A very Jersey scandal — over a traffic jam — is becoming a major political liability for possible presidential prospect Gov. Chris Christie.
The New Jersey governor on Wednesday angrily denounced his own aides for newly released e-mails indicating they schemed to punish a local mayor by closing lanes to the George Washington Bridge that serve his town. The lane change swamped the town in traffic for four days.
Christie said he knew nothing about the plot, but it could sour his national image as a tough-talking, problem-solving pragmatist into that of a partisan bully.
State Democrats are calling for a grand jury to investigate the bridge scheme, which could ensnare Christie in controversy just as he plunges into his new role as head of the Republican Governors Association and possibly lays the groundwork for a 2016 presidential run.
The "pettiness and vindictiveness'' of his close aides reflect poorly on Christie's own judgment, says Ana Navarro, Republican consultant. "This speaks to character and to leadership. It is a serious matter and Chris has to treat it that way. He has some explaining and house cleaning to do.''
Christie previously said he and his staff knew nothing about the lane closings that occurred after the Democratic mayor of Fort Lee, N.J., had declined to endorse Christie's re-election. Christie won a landslide re-election in the Democratic leaning state in November, which immediately made him a top GOP presidential prospect.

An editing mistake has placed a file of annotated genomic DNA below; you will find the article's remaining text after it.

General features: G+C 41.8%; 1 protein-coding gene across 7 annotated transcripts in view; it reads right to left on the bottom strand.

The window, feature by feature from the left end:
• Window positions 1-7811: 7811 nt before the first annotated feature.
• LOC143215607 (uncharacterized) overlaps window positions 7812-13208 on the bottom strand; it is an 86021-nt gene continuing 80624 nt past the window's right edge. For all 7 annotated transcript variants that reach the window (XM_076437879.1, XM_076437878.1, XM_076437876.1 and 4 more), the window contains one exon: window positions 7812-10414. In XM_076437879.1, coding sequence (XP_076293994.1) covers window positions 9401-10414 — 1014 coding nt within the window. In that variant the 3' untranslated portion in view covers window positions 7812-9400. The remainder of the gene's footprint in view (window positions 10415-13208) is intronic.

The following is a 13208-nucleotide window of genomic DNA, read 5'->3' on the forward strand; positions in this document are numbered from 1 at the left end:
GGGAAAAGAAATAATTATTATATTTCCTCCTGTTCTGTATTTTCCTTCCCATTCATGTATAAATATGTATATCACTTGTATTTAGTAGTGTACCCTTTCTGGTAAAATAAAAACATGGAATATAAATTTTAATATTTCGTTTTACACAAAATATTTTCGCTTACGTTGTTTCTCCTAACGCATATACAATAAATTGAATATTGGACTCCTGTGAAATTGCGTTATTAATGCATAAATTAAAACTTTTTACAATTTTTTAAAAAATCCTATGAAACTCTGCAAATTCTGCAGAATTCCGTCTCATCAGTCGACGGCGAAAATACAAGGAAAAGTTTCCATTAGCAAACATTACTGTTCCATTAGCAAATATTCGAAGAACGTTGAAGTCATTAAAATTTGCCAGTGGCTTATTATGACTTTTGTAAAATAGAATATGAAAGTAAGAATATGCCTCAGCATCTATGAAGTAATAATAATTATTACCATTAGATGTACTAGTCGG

On Wednesday, Christie said he was "misled'' by his aides. "This completely inappropriate and unsanctioned conduct was made without my knowledge,'' he said in a statement.
The bridge controversy "has all the makings of the kind of scandal that interferes with someone's ability to pursue higher office – it's political payback, it interfered with the public, it's basically dragging voters into a feud,'' says GOP consultant Dan Hill.
It also echoes similar tales that have circulated in New Jersey of Christie exacting revenge that date back to a 1997 local race, when he sued his opponent for defamation.
Christie, who'll be inaugurated for his second term next week, won't face voters again for a long time, if ever. By 2016, the bridge scandal will be "small ball,'' says Stuart Roy, a GOP consultant.
Political scientist Ben Dworkin of Rider University agrees, saying voters in early primary states won't care much about about Christie's history.
"Presidential elections are prospective: What are you going to do for the country?" he said. "Where are you going to lead America?"